Project COPE, or Challenging Outdoor Personal Experience, is an activity operated for Scouts over the age of 13, comprised of group initiatives, team building, problem solving, and physical challenge.  The goals of COPE include the development of trust, communication, self-esteem, leadership, planning, problem solving, decision-making, and teamwork.

BENEFITS OF COPE

COPE challenges participants to become more aware of themselves and others, their strengths and limitations.  COPE is a great mechanism for rapidly developing a strong sense of team membership.  Beyond all these lofty objectives, COPE is fun!  Groups who have completed our course are uniformly impressed by how much they have enjoyed the experience.

HOW COPE IS RUN

The first half of a COPE program consists of group initiative activities and events on our "low course".  This is a series of about a dozen structures, each one of which presents a problem intended for a group solution.  The climax of the low course is a group effort to scale a 12-foot wall.  The second half of a complete COPE program is the "high course".  This consists of 11 elements that require participants to negotiate cables, swings and nets high in the air.  A simple, effective safety system protects participants at all times.  The "low course" is geared toward team building and the high course is geared toward self-esteem.

SAFE AND CERTIFIED

Course Directors are BSA trained and certified to run the program.  Our instructors and staff members are locally trained.  The entire COPE program, our staff, facility and policies, are inspected and certified annually.

CHALLENGE BY CHOICE©

Two overriding concerns guide the staff at all times.  First of all, we strive to assure a safe experience for all participants.  Just as importantly, we also work to be sure that no one is made to feel awkward or uncomfortable during a COPE experience.  COPE is Challenge By Choice©, meaning, at no time will any participant be pushed into doing something he or she chooses not to do.

SIGNING UP FOR COPE

COPE is for mentally mature Scouts age 13 or older. The program is a three-hour session for all five days of the week.  A morning and an afternoon session are offered.  Each participant will receive a unique gift to remind them of their COPE experience.  Each participant must complete the Consent and Hold Harmless Form.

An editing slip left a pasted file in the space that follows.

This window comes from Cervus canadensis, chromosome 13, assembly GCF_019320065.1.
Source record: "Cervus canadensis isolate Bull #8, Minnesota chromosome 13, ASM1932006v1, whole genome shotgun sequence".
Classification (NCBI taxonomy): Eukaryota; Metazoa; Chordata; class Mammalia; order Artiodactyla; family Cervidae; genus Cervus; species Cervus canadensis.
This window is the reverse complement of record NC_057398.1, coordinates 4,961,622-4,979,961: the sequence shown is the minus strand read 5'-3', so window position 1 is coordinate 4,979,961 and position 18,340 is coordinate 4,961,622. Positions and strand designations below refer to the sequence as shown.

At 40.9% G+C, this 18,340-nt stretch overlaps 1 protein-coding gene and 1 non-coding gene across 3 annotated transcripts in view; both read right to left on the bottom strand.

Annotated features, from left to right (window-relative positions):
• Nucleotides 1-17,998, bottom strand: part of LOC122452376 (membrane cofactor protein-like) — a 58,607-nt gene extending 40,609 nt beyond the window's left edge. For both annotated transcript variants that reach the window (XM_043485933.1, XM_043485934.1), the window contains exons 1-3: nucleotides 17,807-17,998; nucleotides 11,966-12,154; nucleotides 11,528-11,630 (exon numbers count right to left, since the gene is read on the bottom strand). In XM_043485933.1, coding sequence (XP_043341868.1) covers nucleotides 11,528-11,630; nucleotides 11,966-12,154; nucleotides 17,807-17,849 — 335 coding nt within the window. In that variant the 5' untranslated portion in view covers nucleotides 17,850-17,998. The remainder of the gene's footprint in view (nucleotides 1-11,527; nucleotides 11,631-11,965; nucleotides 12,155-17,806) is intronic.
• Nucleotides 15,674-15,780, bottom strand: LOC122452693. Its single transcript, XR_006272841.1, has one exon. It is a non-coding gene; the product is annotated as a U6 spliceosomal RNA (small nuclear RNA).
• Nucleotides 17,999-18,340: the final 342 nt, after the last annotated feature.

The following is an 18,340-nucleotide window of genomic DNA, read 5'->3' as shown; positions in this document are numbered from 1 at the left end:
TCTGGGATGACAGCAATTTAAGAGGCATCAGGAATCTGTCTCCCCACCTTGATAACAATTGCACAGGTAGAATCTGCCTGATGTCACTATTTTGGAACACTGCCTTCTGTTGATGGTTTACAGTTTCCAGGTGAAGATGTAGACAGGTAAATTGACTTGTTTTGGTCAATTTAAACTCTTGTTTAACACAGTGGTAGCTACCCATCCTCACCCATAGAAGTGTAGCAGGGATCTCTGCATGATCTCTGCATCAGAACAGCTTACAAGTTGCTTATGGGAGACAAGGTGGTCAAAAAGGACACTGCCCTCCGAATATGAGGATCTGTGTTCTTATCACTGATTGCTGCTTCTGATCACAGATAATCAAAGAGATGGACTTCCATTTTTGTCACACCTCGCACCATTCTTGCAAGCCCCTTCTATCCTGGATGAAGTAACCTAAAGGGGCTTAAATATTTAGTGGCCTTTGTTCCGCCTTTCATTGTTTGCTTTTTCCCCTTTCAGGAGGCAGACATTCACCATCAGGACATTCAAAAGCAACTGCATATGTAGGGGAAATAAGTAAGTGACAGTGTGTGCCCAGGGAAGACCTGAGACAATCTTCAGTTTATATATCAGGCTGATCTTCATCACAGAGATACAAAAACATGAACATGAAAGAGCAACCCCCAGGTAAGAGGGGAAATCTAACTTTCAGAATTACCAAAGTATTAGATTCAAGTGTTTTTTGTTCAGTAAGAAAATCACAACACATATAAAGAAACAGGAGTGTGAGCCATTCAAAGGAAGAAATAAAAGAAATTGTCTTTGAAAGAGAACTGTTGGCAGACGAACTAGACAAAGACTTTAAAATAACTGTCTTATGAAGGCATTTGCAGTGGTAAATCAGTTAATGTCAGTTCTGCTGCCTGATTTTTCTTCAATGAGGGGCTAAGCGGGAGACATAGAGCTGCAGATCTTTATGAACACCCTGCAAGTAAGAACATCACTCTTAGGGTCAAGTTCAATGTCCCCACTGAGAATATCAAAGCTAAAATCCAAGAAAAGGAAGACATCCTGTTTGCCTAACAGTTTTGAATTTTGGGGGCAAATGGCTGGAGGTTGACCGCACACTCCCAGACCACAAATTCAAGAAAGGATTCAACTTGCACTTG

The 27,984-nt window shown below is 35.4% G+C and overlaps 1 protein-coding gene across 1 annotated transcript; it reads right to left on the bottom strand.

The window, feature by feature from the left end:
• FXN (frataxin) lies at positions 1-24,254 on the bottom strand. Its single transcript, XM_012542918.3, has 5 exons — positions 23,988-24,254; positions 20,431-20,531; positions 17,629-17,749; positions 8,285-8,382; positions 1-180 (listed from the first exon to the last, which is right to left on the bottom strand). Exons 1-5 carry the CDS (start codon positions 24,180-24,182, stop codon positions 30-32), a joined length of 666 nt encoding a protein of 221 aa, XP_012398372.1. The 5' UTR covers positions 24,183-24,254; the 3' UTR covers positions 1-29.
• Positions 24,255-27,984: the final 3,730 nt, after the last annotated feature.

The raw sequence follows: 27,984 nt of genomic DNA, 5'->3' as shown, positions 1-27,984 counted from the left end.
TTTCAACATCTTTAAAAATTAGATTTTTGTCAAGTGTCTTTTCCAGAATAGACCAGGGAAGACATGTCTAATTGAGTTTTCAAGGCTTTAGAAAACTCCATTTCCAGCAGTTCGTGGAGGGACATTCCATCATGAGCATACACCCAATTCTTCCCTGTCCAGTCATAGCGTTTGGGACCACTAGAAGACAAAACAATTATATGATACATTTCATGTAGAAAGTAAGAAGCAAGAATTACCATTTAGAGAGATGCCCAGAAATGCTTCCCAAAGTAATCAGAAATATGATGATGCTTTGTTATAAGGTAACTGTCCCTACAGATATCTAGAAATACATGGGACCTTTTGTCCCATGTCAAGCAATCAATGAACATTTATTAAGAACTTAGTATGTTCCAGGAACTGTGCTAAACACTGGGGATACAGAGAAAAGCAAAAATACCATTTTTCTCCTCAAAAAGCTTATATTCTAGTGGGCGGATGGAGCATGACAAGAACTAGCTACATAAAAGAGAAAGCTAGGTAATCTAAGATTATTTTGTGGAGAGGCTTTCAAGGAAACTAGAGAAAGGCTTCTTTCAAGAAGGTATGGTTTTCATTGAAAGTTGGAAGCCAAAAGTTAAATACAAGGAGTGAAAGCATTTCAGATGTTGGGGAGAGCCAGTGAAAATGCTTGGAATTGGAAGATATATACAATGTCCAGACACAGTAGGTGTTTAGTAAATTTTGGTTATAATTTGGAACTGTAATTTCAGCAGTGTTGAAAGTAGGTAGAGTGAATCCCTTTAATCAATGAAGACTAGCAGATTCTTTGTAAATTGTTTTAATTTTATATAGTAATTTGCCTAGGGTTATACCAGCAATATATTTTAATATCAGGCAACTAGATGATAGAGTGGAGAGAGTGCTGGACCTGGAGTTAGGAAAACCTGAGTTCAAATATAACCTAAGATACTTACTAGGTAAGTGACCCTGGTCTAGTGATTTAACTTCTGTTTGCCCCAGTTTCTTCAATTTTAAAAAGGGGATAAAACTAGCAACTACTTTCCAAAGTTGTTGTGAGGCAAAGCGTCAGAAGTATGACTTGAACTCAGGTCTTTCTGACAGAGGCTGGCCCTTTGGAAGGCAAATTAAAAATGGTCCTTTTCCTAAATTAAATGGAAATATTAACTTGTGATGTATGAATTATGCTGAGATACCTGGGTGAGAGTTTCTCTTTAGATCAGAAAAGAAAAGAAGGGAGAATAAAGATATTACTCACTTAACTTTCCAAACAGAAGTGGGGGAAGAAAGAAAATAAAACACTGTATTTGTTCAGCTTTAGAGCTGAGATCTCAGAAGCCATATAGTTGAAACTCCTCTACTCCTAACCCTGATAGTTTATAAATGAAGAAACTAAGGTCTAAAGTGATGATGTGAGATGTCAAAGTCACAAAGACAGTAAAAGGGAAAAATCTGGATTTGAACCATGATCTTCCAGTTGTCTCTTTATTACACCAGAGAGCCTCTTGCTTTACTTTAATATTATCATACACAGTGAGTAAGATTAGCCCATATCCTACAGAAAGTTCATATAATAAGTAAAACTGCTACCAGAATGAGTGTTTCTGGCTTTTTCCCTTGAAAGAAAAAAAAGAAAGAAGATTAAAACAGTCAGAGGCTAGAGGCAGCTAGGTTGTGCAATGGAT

Climbing and Rappelling

Located near the southeast end of camp is the impressive 60-foot tall climbing and rappelling tower. Looking over treetops with a view north across the lake and views both up and down the Little Miami River valley, the climbing and rappelling tower is a signature landmark of Camp Friedlander.

All climbing participants must complete a Consent and Hold Harmless Agreement.


Climbing & Rappelling

One side of the tower contains the climbing wall, with varying levels of difficulty for novice and experienced climbers alike.  Two rappelling portals, one at 30 feet and one at 50 feet, offer increasing degrees of challenge.  There is also a 50-foot free rappel down the center of the inside of the tower.

Ice Climbing

One side of our tower is outfitted with special panels that simulate ice climbing.  Scouts use ice axes and crampons to scale the wall.  There is a nominal fee for this activity. Tokens can be purchased in the trading post.

Program

Climbing and rappelling is available to all Scouts during open program times in the evening.  Climbing merit badge is offered during the day.  Climb On Safely training will be offered to adults.  Anyone participating at the tower must complete the Consent and Hold Harmless Agreement.


 

 

 

 


The Blob

We're getting this question a lot:  "What is that giant colorful t


The Blob

We're getting this question a lot:  "What is that giant colorful t